Landscape of fear and human-predator coexistence: Applying spatial predator-prey interaction theory to understand and reduce carnivore-livestock conflict

Landscape of fear and human-predator coexistence: Applying spatial predator-prey interaction theory to understand and reduce carnivore-livestock conflict

Abstract

In recent decades the ‘landscape of fear’ has grown in popularity to become a central consideration in wildlife management, and has even been reconceptualized as the ‘landscape of coexistence’ for understanding human- wildlife conflicts such as predator attacks on livestock. Yet fear effects are not always the predominant driver of predator-prey interactions. Thus, guiding ecological principles have not been assembled to explain the broader food web interactions that shape the context dependency of carnivore-livestock conflict. We address this gap by developing a conceptual framework as a way to think about the contingencies under which inducing non- consumptive ‘fear effects’ on predators would be effective to mitigate carnivore-livestock conflict. The frame- work specifically considers interactions among wildlife (carnivore predators, wild ungulate prey) and humans (people and livestock) in terms of spatial predator-prey assemblages in which the nature of wildlife-human interactions - as either a carnivore-livestock conflict or a coexistence food web - is contingent on the nature of spatial movement and overlap of humans and wildlife across landscapes. Considering human-wildlife interac- tions within such a spatial food web context can assist in enabling people and wildlife, especially imperiled carnivores, to coexist in human-modified landscapes. The framework offers predictions that should be tested via adaptive management experiments that evaluate whether conflict mitigation solutions aligned with particular spatial human-livestock-carnivore contexts do indeed resolve conflict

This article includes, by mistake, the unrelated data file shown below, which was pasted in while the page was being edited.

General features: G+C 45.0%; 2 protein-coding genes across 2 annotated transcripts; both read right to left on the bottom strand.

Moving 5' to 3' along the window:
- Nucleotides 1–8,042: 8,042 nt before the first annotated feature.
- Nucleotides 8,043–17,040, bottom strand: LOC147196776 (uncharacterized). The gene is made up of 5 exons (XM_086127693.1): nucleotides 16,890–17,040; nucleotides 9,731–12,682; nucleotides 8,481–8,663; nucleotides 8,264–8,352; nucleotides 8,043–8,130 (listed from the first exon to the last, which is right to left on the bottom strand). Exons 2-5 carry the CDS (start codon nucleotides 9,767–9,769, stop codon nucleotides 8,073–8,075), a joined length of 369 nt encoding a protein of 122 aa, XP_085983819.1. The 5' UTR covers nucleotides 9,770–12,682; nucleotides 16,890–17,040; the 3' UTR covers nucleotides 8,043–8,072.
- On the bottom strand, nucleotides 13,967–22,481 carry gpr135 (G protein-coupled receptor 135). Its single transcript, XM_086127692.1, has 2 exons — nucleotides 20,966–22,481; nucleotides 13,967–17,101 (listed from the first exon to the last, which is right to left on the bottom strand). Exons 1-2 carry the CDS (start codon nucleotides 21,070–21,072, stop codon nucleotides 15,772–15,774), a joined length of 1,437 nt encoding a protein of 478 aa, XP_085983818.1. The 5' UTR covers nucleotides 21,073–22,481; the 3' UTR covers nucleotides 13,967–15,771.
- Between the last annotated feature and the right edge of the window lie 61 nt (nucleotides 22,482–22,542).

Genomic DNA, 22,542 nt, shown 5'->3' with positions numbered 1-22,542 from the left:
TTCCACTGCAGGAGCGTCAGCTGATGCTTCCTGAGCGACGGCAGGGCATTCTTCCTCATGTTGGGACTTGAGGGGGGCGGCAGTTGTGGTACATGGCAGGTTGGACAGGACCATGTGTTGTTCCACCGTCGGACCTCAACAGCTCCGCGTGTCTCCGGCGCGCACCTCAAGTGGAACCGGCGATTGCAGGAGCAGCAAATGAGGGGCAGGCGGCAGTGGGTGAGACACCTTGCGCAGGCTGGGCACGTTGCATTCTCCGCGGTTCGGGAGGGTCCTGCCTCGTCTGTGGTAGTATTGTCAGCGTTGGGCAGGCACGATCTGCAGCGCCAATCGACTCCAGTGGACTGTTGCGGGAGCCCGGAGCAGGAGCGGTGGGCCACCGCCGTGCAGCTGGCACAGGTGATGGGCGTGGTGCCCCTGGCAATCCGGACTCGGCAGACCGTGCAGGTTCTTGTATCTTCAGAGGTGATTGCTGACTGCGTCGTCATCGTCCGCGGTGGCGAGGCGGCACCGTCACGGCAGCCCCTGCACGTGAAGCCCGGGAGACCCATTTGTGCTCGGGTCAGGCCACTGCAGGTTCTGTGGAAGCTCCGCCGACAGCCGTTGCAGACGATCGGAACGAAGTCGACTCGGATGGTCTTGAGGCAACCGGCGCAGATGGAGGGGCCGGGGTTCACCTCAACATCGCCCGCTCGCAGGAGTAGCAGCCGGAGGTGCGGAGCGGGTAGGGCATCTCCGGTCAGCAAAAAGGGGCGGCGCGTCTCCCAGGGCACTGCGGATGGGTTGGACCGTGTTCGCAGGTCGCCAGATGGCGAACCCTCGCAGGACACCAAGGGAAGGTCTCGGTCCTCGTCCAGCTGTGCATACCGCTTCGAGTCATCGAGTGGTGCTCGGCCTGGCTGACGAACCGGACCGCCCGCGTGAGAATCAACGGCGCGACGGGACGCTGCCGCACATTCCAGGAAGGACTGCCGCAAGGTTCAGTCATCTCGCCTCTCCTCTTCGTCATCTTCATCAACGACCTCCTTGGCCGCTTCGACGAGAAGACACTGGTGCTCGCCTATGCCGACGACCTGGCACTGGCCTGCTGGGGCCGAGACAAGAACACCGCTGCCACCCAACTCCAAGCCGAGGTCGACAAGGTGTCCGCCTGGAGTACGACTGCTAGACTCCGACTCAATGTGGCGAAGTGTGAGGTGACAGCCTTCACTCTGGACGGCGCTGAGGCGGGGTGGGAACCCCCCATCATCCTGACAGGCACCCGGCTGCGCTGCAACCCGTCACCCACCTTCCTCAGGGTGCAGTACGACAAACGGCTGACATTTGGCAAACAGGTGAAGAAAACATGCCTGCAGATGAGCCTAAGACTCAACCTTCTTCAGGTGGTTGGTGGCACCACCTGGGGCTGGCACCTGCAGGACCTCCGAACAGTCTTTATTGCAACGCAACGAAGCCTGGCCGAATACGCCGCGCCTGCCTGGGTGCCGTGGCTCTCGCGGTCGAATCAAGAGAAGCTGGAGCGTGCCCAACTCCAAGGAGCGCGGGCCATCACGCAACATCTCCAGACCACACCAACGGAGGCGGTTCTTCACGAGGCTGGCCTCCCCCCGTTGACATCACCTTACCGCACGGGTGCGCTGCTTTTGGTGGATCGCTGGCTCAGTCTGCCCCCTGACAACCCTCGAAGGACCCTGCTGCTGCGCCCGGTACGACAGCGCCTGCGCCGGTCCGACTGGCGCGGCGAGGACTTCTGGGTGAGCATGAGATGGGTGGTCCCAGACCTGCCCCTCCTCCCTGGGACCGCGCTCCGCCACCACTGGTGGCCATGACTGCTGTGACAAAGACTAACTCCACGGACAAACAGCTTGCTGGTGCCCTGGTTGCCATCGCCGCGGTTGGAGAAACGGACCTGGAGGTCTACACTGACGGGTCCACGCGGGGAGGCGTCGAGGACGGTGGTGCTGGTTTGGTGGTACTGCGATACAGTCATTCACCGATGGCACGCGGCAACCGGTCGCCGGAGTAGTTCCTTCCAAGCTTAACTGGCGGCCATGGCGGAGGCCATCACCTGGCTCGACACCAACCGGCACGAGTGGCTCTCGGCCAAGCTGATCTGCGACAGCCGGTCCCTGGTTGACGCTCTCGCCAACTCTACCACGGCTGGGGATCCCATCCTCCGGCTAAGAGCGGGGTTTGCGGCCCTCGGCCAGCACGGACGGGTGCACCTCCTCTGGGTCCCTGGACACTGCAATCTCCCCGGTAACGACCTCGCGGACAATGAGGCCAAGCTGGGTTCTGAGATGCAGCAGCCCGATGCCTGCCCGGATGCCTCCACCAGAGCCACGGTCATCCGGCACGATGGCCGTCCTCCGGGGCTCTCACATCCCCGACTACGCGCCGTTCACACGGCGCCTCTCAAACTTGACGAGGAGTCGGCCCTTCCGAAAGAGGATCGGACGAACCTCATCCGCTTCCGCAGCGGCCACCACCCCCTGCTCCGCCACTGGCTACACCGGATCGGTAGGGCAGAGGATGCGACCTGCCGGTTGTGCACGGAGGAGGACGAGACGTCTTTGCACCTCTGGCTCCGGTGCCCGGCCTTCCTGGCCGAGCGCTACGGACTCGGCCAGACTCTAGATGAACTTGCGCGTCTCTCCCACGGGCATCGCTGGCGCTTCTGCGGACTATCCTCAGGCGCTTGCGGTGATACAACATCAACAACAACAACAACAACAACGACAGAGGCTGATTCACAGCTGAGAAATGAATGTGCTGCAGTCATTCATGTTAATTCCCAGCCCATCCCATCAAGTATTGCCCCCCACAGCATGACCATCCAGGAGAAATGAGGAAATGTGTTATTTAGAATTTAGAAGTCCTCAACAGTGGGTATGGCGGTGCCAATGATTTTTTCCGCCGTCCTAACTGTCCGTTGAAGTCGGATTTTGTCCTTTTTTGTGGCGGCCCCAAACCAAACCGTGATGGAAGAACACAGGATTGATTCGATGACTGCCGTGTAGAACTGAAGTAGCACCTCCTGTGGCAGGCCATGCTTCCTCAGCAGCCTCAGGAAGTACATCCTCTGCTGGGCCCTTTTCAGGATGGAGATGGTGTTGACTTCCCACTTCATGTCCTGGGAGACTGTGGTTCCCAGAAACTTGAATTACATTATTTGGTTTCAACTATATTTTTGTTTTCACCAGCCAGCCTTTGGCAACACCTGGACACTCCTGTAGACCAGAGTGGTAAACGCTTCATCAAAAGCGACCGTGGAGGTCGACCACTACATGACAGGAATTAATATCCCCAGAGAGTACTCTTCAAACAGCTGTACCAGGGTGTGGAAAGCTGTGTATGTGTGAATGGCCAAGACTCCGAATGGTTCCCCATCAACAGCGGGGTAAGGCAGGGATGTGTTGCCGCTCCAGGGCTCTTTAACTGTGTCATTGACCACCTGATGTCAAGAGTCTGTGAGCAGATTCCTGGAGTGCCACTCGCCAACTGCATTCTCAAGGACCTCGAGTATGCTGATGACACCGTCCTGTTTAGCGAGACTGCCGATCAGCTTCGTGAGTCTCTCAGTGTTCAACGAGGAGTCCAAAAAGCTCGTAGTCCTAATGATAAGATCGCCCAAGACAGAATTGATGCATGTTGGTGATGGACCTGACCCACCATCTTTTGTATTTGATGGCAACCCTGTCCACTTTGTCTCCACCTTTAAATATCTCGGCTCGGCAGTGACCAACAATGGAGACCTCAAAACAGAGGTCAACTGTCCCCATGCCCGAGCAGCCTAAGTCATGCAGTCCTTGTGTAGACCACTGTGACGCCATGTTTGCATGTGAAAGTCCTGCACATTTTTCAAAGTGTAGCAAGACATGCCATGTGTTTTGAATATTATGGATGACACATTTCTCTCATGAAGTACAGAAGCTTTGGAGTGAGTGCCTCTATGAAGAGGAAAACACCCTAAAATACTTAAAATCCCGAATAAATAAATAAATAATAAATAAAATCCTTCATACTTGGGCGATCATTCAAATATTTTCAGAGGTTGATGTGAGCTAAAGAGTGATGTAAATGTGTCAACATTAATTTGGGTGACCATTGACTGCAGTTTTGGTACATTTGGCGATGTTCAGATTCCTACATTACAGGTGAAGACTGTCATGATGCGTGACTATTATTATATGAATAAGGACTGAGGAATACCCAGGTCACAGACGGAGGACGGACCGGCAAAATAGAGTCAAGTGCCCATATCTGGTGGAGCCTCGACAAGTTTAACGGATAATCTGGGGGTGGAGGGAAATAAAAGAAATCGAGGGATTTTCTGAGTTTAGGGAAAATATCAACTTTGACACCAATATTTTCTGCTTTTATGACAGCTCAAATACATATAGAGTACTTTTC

Publication
Biological Conservation
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Jennie Miller
Senior Scientist

As a Senior Scientist with the Center for Conservation Innovation, Jennie provides critical science support across Defenders.